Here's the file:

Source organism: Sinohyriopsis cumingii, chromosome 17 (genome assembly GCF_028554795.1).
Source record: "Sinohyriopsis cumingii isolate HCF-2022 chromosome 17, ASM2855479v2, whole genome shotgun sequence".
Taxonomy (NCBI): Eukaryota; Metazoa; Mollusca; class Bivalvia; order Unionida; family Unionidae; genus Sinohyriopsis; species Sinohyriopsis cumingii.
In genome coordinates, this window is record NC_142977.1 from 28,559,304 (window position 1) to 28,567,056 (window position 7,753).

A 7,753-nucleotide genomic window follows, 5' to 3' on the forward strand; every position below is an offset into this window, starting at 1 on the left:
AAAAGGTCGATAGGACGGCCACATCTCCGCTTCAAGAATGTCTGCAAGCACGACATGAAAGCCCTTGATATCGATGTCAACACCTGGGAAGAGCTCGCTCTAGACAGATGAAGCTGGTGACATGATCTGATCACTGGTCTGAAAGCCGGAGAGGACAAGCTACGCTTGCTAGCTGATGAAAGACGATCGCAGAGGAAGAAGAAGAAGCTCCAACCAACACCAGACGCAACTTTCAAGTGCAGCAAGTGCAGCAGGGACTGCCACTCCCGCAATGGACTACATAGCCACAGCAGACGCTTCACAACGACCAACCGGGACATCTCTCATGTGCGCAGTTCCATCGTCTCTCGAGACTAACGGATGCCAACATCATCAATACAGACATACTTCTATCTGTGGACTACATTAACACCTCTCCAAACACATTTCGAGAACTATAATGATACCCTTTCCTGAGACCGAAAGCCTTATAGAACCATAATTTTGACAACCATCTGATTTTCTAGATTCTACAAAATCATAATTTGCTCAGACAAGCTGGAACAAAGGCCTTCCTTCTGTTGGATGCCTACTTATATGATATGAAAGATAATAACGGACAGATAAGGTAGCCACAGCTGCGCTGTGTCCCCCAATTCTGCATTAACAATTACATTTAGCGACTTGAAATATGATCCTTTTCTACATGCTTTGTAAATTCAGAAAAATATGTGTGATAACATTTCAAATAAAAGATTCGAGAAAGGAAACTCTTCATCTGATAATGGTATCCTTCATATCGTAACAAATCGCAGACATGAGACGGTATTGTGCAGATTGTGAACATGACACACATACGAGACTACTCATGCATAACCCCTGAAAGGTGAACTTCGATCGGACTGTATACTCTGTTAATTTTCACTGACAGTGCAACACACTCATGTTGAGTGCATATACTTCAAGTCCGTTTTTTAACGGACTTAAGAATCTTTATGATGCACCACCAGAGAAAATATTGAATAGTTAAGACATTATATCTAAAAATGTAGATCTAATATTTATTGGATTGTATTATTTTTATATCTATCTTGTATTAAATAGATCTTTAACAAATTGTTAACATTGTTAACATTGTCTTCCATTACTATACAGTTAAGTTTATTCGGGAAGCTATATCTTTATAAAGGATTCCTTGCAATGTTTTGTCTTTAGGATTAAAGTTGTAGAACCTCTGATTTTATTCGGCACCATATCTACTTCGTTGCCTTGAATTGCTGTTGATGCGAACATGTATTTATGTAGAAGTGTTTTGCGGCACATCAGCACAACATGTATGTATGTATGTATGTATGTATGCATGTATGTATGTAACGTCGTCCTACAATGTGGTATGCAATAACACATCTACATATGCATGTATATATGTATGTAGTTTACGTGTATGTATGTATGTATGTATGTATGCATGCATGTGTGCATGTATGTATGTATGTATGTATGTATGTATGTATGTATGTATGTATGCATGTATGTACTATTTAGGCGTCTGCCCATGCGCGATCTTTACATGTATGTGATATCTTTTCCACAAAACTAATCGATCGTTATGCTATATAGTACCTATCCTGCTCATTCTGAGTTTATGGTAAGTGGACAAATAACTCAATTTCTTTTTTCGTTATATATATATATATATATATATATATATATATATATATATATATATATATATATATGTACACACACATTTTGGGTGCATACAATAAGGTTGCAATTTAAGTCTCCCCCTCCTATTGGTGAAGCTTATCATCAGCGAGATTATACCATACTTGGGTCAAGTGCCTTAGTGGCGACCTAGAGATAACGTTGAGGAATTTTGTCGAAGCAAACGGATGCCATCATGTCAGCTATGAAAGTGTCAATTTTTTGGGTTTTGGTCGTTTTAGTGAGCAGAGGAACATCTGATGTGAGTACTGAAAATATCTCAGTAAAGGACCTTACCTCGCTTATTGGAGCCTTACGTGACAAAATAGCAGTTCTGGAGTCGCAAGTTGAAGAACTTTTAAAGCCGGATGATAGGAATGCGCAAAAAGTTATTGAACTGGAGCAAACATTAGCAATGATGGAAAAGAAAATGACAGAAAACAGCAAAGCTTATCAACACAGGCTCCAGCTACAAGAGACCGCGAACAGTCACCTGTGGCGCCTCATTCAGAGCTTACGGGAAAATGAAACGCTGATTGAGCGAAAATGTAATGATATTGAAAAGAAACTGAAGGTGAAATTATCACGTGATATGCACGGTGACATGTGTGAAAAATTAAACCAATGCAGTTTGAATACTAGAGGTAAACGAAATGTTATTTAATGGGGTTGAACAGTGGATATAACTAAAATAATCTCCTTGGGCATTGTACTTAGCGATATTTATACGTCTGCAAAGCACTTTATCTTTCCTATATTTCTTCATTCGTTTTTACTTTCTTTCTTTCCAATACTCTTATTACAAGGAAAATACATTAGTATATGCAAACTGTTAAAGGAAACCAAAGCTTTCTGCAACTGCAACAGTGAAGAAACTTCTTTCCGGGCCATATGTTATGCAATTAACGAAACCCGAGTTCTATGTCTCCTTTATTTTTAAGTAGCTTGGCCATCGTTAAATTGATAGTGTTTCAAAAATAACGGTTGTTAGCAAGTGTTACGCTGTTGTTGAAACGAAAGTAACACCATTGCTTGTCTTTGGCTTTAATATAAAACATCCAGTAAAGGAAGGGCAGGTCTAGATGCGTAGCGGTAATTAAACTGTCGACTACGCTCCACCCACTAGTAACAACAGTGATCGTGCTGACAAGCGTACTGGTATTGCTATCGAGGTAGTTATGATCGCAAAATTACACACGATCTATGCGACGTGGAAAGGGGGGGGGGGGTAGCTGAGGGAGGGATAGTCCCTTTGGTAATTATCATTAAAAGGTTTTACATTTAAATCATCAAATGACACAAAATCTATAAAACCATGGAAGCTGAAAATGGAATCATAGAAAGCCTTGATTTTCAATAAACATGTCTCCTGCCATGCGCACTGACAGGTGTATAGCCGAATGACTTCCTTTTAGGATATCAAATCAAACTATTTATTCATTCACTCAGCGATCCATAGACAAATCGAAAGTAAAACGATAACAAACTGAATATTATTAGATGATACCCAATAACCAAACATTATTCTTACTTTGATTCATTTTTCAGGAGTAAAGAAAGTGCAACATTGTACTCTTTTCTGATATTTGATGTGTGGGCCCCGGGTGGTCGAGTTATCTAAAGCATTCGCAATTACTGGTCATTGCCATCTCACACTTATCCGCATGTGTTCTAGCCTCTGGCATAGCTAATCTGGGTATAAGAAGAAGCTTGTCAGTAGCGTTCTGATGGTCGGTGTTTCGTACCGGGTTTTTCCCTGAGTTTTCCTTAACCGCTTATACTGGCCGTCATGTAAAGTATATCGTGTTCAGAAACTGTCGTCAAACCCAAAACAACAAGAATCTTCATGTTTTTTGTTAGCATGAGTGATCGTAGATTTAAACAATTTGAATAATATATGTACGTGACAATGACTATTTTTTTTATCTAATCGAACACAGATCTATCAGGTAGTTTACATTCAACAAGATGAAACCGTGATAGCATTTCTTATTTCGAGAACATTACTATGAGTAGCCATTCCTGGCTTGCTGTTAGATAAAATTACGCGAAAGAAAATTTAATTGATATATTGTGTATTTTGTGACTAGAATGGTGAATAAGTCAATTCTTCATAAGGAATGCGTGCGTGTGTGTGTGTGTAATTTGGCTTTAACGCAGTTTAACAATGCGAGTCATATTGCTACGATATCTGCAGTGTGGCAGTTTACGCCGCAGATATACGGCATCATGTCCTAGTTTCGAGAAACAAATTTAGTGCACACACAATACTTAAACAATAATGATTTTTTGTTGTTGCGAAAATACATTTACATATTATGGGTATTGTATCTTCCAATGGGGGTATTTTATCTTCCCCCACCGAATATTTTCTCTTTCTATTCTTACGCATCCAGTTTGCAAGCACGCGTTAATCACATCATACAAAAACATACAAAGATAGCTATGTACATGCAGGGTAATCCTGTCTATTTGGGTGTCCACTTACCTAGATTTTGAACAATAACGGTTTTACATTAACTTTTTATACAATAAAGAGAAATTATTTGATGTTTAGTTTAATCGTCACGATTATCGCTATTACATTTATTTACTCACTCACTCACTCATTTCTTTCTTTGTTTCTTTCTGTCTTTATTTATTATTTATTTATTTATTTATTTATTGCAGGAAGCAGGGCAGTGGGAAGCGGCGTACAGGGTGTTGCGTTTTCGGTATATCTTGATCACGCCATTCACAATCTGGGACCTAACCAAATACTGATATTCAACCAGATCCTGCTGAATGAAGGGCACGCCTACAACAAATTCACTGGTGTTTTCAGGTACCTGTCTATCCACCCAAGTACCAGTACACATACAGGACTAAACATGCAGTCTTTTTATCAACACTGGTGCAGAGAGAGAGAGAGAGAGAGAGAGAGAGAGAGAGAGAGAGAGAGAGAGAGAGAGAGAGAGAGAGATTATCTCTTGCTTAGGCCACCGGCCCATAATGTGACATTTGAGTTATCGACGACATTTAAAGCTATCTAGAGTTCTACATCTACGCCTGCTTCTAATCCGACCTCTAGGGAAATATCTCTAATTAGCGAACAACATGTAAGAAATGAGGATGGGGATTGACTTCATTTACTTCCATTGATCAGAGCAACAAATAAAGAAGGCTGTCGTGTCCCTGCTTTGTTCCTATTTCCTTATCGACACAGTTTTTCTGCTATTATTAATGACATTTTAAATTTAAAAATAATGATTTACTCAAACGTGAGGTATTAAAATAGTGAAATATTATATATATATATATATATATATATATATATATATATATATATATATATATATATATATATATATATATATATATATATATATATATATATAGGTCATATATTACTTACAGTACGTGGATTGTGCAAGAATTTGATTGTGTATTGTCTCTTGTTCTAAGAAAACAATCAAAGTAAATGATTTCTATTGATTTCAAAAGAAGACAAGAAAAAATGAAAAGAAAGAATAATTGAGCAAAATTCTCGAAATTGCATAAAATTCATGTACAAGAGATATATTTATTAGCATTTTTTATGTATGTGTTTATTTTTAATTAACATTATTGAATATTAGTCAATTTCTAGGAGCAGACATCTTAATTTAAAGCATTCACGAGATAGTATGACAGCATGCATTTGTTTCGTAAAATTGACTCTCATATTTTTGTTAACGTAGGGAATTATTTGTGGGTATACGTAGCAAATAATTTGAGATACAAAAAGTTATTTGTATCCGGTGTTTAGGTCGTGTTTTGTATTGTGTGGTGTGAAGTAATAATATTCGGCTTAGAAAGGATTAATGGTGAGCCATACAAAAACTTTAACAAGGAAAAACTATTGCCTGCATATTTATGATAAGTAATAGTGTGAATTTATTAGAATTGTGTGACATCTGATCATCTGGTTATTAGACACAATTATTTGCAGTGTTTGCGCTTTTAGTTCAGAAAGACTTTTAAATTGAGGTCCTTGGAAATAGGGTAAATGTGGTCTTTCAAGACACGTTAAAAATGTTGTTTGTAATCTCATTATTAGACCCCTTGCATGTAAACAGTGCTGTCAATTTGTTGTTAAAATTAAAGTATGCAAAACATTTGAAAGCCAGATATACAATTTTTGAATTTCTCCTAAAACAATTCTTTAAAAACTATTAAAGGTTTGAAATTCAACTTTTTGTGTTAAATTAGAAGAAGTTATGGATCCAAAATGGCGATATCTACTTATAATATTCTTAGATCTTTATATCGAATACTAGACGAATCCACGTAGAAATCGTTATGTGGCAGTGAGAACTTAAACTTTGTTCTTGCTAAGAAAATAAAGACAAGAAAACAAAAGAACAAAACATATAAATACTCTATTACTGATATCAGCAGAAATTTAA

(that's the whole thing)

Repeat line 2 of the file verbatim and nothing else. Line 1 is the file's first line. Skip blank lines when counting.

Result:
Source record: "Sinohyriopsis cumingii isolate HCF-2022 chromosome 17, ASM2855479v2, whole genome shotgun sequence".